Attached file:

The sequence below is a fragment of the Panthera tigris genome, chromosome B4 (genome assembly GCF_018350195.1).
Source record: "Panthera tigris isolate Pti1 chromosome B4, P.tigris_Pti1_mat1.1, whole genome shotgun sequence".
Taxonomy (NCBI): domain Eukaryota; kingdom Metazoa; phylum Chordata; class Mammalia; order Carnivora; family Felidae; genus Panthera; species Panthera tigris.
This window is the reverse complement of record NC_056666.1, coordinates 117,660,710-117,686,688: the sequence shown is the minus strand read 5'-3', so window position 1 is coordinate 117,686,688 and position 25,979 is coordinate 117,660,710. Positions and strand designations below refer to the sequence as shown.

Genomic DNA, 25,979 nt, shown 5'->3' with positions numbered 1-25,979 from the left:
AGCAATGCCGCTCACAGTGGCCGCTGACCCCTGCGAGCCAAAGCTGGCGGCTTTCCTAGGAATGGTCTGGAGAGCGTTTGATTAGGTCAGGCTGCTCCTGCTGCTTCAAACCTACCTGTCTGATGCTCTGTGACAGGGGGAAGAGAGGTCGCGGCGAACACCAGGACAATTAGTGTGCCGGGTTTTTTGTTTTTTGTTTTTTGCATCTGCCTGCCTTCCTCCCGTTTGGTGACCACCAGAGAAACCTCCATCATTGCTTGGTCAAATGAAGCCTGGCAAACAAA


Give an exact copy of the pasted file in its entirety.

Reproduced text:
The sequence below is a fragment of the Panthera tigris genome, chromosome B4 (genome assembly GCF_018350195.1).
Source record: "Panthera tigris isolate Pti1 chromosome B4, P.tigris_Pti1_mat1.1, whole genome shotgun sequence".
Taxonomy (NCBI): domain Eukaryota; kingdom Metazoa; phylum Chordata; class Mammalia; order Carnivora; family Felidae; genus Panthera; species Panthera tigris.
This window is the reverse complement of record NC_056666.1, coordinates 117,660,710-117,686,688: the sequence shown is the minus strand read 5'-3', so window position 1 is coordinate 117,686,688 and position 25,979 is coordinate 117,660,710. Positions and strand designations below refer to the sequence as shown.

Genomic DNA, 25,979 nt, shown 5'->3' with positions numbered 1-25,979 from the left:
AGCAATGCCGCTCACAGTGGCCGCTGACCCCTGCGAGCCAAAGCTGGCGGCTTTCCTAGGAATGGTCTGGAGAGCGTTTGATTAGGTCAGGCTGCTCCTGCTGCTTCAAACCTACCTGTCTGATGCTCTGTGACAGGGGGAAGAGAGGTCGCGGCGAACACCAGGACAATTAGTGTGCCGGGTTTTTTGTTTTTTGTTTTTTGCATCTGCCTGCCTTCCTCCCGTTTGGTGACCACCAGAGAAACCTCCATCATTGCTTGGTCAAATGAAGCCTGGCAAACAAA